September 2012

Chicago Illinois Mortgage rates Week in Review for he Week Ending 09/21/2012

The Fed’s new program of Quantitative Easing is progressing as intended. Under the new program the Fed will be buying mortgage backed securities, not treasury bonds, so the money is flowing directly into mortgages and rates have dropped to new record lows. The market was choppy for most of  the week following the Fed’s announcement, but it went into full rally mode on Thursday and Friday after speeches by 2 members of the Fed Open Market Committee who were previously hawkish, stating that they were fully behind the program and believed this would stimulate the economy and bring down unemployment without risking higher inflation. Rates are at record lows, but there are some hurdles that may keep them from dropping much further. The mortgage industry is operating near capacity now, and it takes time to ramp up by taking on new processors, underwriters and closers to handle any increase in…

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Chicago Illinois Mortgage Rates Week in Review for the Week Ending 09/14/2012

Fed Chairman Ben Bernanke donned his Superman cape again this week, and announced a new wave of quantitative easing that goes well beyond the two previous attempts. This program is designed to boost a sluggish economy by injecting a huge wave of money directly at the housing market, to lower mortgage rates and spur growth. The Fed will buy $40 billion dollars of mortgage backed securities (not treasury bonds) each month. The Fed, through previous programs, was already the big gorilla in the mortgage market, they are now King Kong on steroids. In addition to this stimulus, they made the commitment to keep rates low through 2015, and to keep an accommodative low rate policy in place for a considerable period of time, even after the economy shows signs of strengthening. This is a big flashing sign that they are not worried about inflation down the road, and getting unemployment…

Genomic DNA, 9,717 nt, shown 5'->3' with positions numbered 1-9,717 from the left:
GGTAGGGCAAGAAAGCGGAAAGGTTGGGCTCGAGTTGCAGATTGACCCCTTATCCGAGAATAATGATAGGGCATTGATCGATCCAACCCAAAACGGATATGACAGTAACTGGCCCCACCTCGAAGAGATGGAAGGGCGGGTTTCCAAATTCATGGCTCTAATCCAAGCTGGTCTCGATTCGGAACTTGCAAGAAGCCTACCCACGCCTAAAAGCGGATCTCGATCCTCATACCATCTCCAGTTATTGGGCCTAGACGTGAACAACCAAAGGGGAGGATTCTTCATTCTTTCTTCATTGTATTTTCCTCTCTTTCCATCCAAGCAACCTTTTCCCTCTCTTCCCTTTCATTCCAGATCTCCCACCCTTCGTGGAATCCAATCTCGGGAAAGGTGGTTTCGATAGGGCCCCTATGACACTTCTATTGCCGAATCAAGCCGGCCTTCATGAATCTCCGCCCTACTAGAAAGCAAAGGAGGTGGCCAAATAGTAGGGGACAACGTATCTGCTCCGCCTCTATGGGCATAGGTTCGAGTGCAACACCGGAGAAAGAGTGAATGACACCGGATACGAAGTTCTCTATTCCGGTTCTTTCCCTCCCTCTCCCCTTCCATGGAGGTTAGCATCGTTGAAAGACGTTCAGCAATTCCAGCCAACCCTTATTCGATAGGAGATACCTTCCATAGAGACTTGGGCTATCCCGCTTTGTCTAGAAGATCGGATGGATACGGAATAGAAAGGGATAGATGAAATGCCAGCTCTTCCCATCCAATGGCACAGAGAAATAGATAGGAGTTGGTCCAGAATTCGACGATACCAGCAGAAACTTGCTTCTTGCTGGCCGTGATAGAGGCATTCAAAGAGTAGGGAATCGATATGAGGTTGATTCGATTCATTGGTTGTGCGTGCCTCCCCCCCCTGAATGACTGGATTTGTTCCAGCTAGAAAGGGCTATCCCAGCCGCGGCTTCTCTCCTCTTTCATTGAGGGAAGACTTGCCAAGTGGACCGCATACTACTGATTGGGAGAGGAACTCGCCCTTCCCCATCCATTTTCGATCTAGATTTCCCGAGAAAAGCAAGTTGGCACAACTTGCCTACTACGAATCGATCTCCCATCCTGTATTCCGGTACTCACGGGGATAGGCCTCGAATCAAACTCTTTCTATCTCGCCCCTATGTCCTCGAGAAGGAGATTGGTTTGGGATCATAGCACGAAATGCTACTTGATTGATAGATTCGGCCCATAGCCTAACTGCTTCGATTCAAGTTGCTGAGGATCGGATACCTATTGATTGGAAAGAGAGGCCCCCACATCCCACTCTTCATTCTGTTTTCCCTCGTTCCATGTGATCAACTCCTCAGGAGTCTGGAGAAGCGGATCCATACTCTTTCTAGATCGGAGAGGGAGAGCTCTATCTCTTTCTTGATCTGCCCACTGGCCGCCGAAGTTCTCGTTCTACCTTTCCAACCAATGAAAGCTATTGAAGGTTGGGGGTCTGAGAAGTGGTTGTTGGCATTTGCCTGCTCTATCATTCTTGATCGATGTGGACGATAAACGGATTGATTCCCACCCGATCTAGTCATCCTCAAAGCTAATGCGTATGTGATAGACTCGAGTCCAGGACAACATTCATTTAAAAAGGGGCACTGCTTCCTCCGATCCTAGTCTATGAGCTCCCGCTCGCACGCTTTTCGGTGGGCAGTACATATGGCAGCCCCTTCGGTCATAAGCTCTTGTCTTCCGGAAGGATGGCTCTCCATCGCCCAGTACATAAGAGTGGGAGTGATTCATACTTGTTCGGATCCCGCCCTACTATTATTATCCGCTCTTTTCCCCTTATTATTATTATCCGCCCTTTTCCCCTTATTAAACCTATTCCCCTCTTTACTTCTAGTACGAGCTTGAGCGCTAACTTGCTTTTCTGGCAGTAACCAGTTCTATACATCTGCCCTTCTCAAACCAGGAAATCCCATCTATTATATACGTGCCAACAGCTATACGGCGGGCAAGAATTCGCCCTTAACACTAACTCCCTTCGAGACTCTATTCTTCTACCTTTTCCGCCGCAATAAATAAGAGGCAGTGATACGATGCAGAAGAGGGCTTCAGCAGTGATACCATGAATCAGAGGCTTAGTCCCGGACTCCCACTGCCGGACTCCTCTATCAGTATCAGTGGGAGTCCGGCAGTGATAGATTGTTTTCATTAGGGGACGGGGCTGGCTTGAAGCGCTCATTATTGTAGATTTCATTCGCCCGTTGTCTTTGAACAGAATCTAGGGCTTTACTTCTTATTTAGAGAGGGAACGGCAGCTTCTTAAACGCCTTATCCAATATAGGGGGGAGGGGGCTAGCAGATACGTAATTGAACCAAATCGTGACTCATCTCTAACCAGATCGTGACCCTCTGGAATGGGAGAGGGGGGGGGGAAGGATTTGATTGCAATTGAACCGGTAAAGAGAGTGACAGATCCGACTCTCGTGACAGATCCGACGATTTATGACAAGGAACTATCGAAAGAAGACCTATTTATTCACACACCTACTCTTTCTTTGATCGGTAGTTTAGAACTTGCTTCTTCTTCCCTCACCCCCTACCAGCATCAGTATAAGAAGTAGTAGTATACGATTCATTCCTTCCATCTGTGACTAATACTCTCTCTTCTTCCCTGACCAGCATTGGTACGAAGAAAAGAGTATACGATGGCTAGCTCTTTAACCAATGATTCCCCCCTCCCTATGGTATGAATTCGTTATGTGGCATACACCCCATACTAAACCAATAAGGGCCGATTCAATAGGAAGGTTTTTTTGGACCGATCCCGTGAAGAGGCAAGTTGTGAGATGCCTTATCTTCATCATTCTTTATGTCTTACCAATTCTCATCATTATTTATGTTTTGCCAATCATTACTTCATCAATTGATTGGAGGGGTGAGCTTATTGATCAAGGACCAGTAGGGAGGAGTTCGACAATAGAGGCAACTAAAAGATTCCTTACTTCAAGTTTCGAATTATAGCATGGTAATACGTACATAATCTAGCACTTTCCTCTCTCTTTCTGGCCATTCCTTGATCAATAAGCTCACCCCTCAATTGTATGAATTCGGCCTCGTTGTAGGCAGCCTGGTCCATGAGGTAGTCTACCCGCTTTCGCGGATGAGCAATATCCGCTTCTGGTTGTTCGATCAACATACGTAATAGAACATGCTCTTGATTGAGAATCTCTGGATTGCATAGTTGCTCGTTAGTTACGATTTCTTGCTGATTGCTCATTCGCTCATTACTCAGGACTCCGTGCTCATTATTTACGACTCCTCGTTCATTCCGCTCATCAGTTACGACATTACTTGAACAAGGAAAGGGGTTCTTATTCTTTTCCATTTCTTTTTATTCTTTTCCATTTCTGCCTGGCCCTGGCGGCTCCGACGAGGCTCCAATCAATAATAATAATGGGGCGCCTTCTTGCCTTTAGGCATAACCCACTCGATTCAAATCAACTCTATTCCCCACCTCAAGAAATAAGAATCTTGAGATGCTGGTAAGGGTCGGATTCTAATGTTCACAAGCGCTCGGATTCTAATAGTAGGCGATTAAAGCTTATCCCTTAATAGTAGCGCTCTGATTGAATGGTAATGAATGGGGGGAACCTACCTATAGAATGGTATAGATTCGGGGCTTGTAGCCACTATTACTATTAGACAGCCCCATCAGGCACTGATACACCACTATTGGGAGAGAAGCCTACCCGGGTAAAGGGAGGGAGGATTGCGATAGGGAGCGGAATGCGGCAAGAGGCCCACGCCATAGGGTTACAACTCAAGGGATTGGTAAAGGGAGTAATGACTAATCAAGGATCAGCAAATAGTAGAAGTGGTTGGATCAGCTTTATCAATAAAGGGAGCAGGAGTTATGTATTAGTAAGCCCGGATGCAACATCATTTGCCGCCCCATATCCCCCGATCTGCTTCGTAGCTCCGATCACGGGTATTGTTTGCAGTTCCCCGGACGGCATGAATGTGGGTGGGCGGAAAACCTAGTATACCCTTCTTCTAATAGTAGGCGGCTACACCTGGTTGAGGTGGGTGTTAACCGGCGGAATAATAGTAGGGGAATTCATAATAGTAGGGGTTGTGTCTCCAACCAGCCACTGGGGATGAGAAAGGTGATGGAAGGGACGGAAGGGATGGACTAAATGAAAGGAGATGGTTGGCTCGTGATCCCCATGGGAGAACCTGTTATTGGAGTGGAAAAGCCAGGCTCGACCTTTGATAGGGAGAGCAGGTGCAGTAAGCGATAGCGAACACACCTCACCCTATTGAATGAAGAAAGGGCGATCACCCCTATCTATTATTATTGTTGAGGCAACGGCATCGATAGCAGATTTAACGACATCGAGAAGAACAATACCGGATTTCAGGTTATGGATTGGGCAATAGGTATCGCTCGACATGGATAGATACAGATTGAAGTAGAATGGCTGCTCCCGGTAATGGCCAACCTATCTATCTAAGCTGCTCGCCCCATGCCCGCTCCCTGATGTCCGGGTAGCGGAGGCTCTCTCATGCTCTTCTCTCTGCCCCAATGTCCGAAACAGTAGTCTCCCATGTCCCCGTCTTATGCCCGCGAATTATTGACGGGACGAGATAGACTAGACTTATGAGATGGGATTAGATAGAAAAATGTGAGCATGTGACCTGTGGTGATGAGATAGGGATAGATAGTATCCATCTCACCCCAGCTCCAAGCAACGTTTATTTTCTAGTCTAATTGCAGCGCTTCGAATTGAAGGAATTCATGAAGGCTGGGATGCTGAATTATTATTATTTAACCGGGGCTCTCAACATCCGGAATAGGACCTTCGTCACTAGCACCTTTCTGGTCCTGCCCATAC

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Chicago Illinois Mortgage Rates Week in Review for the Week Ending 08/31/2012

After rising for most of the last month, mortgage rates are settling back down and moving closer to their previous all time lows. As has been the case for most of the last year, the improvement in rates is a result of perceptions of what the market collectively thinks will happen in Europe, and what action the Fed is willing to take. Mortgage rates started popping higher in early August when the European market’s head banker made comments that a deal was near which would once and for all solve the crisis. It turns out that words are cheap, and no solution was close, let alone agreed upon. The problem in Europe remains the same, the debtor countries need massive help, but the only way they can get the help that they need is by having the more solvent countries take a hit to their own economies by subsidizing new…

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